Drive-by shooters to face tougher penalties
CRIMINALS who fire guns to avoid arrest or carry out drive-by shootings will face tougher jail sentences under a raft of new laws before the New South Wales Parliament.
The Baird government has announced plans to add five new offences to the standard non-parole period scheme. It also wants to lengthen the non-parole period for two existing firearm offences.
NSW Attorney-General Gabrielle Upton said the tough sentences acknowledged the community's rejection of gun-related crime.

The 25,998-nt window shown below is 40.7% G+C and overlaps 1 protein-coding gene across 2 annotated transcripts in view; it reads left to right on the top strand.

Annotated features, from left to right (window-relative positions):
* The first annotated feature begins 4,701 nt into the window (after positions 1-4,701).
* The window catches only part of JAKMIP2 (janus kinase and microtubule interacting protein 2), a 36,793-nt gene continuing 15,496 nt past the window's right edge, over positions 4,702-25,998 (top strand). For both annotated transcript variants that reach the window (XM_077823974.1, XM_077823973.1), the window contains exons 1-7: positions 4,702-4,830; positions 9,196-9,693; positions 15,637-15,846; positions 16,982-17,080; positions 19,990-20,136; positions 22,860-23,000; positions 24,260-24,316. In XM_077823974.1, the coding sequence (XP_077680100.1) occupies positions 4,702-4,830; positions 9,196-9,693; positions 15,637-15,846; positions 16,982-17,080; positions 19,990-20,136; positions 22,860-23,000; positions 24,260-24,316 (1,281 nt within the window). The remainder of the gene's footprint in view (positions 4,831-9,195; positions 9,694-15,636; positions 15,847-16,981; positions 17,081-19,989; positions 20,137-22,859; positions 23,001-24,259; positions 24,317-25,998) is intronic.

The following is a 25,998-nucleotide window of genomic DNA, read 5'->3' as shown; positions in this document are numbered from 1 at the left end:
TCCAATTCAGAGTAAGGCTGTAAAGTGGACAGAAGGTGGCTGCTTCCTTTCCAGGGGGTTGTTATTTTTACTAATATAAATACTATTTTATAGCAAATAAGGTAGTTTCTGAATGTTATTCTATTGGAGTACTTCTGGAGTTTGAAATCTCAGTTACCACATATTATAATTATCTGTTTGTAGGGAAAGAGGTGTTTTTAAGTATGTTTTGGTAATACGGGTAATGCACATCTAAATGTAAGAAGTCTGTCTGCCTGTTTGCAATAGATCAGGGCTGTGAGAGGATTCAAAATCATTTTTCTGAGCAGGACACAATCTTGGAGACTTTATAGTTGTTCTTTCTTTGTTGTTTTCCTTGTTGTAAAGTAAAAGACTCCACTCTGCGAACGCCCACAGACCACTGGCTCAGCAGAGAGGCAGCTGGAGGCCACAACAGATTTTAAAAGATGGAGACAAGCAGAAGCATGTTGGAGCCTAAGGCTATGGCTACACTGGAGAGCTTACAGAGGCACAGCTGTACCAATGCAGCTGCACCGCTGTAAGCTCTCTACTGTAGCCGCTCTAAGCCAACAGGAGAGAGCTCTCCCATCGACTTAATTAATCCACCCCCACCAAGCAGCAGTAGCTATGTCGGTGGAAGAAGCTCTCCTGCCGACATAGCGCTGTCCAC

"These new laws send a clear signal to criminals that if they want to own or, worse yet, use an illegal gun or weapon, they will face more time behind bars," she said.
PROPOSED MINIMUM SENTENCES
- Discharging a firearm with intent to resist arrest - nine years
- Discharging a firearm with intent to cause grievous bodily harm - nine years
- Shooting at a building with reckless disregard for safety (organised criminal activity) - six years
- Shooting at a building with reckless disregard for safety during public disorder - six years
- Shooting at a building with reckless disregard for safety - five years
- Unauthorised possession of a firearm - four years
- Unauthorised possession of a prohibited weapon - five years